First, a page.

Here is a remarkable fact about the US economic recovery: Output adjusted for inflation last quarter only 1% below what would be if the pandemic had never happened.
Here’s another one: Ignoring inflation, output is 1.7% above where it won’t have coronavirus.
Those two facts help explain the confusing, contradictory nature of the economy at the end of the pandemic. The recovery, on the other hand, has been remarkably quick both by historical standards and compared to what forecasters expected when the crisis began. On the other hand, a surprising increase in inflation is preventing the economy from recovering faster, or feeling more normal. And to some extent, the same forces – the substantial levels of government-provided aid, and the unusual nature of the pandemic recession – are responsible for both trends.
The chart below helps tell the story. Inflation-adjusted gross domestic product (dark blue line) has recovered strongly since the early months of the crisis, but has yet to return to pre-pandemic trends. That doesn’t seem too surprising; Businesses have mostly reopened, but the pandemic is still holding back day-to-day activities, at least for many.
But the second line on the chart, in light blue, tells the story a little more complicated than that. In non-inflation adjusted terms, gross domestic product – in a word, everything we earn and spend in a given three-month period – has increased significantly from the previous trend. Congregation. In dollar terms, we are producing and spending more than ever before. But because of inflation, those dollars are worth less than before.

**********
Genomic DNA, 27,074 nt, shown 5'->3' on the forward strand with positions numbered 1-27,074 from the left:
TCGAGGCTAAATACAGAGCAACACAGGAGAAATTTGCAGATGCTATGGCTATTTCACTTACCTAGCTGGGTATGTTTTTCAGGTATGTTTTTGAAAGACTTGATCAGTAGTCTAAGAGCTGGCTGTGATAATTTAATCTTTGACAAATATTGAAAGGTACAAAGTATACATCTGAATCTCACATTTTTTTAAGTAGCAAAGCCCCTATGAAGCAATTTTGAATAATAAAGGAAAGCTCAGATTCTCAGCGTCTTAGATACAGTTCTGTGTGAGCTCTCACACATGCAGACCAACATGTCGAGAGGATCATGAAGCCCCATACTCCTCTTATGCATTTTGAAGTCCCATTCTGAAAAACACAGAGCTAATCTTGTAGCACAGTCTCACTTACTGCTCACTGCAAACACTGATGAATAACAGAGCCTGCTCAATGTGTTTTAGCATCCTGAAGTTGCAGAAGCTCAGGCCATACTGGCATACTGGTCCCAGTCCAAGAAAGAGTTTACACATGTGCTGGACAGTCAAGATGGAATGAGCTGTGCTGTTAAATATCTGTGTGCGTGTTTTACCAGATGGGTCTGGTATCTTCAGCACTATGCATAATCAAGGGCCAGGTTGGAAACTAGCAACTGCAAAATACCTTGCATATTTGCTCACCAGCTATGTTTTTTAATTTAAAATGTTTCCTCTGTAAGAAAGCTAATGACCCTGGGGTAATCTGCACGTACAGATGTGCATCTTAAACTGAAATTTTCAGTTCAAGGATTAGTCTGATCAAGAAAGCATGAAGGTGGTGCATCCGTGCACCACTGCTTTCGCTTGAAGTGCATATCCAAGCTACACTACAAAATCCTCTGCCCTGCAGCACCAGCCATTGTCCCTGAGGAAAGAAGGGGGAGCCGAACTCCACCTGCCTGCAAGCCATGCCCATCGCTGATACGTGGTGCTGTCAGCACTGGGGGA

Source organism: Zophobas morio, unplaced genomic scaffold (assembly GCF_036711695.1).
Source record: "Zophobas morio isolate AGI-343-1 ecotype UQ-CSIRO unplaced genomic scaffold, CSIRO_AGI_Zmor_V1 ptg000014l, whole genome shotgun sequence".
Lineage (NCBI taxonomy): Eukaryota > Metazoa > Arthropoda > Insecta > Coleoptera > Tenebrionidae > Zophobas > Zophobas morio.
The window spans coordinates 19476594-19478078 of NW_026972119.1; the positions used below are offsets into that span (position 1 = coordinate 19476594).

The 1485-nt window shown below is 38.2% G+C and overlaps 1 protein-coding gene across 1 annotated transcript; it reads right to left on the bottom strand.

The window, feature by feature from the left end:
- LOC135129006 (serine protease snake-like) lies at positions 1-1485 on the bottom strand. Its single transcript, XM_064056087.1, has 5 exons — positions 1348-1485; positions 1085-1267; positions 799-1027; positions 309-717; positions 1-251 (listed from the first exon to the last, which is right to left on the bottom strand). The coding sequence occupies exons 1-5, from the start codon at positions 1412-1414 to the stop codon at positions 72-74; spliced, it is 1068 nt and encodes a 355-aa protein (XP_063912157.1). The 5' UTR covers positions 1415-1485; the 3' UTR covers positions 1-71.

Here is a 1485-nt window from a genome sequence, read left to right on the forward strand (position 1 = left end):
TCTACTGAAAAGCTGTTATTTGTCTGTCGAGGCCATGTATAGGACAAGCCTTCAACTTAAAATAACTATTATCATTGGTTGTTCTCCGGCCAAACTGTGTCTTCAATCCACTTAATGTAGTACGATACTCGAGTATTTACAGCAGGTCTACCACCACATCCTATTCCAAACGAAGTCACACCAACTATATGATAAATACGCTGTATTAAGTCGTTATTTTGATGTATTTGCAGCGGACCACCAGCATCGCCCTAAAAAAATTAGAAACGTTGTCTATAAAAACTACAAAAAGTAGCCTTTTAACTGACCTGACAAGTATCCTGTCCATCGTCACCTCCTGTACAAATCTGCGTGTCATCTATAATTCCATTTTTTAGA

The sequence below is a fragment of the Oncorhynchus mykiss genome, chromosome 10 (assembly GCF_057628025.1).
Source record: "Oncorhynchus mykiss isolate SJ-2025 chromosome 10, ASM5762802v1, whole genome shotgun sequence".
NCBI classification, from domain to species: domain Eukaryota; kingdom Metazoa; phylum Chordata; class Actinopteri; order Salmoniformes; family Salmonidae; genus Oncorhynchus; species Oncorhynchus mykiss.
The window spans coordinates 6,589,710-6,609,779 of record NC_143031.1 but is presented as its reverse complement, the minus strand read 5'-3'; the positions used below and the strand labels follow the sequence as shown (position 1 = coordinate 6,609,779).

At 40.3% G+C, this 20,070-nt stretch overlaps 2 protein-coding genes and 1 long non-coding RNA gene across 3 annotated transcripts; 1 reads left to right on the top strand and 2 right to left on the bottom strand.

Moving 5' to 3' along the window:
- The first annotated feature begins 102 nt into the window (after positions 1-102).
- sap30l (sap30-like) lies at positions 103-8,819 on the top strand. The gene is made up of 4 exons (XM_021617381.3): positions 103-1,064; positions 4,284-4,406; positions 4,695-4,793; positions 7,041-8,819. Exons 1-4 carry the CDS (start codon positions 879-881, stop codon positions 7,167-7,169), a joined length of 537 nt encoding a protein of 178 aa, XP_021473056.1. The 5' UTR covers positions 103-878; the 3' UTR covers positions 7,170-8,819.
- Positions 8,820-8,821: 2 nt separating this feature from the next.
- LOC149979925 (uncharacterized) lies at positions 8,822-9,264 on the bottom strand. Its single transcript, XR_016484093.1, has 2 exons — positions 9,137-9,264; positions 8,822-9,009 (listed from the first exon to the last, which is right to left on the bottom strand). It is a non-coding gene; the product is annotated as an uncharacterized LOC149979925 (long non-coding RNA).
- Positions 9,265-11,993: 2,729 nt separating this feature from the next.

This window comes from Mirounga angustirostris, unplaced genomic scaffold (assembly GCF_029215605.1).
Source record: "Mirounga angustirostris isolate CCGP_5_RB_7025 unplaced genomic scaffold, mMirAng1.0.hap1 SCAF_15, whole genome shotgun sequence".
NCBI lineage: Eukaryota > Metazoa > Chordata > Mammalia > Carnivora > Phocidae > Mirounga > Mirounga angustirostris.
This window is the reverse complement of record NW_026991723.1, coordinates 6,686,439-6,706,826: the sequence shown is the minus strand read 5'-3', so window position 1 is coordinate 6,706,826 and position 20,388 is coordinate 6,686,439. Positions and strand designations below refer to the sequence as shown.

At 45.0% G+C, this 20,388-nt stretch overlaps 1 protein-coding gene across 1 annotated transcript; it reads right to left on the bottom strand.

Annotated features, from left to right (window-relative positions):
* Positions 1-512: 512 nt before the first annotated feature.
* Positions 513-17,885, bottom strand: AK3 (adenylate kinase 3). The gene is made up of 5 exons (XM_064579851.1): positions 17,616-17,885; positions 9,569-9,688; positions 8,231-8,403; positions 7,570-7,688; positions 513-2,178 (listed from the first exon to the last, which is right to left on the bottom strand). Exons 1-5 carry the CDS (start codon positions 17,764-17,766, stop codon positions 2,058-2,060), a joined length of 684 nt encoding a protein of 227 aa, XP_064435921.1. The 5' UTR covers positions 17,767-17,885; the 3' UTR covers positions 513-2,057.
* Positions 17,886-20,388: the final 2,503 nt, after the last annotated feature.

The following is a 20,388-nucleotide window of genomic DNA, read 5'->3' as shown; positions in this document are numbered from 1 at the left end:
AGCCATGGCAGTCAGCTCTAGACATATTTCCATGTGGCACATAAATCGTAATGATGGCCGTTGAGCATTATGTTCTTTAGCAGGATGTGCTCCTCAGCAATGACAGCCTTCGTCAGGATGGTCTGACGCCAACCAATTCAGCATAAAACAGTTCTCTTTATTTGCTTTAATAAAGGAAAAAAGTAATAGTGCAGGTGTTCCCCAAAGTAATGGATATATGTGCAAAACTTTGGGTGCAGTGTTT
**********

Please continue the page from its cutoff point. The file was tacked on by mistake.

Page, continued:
The basic story here is simple. The reopening of the economy after initial shutdowns has boosted demand, supported by trillions of dollars in aid the federal government provides to households and businesses. But supply chain bottlenecks, labor shortages and other problems mean businesses can’t fully meet that demand. Strong demand plus limited supply is a recipe for inflation.
What happens next is less clear. If companies can hire more workers and ramp up production, then supply will be able to meet demand. In that scenario, the dark blue line would start to look like the lighter blue line – growth would be strong in real output, not just nominal dollars.
But if supply cannot recover, then either we will continue to burn through excess demand in the form of inflation, or demand will have to fall. Both scenarios will make it difficult for the economy to fully recover from the shock of the pandemic.
https://www.nytimes.com/2022/01/27/business/economy/gdp-report-inflation.html The GDP report shows the level of inflation in the economy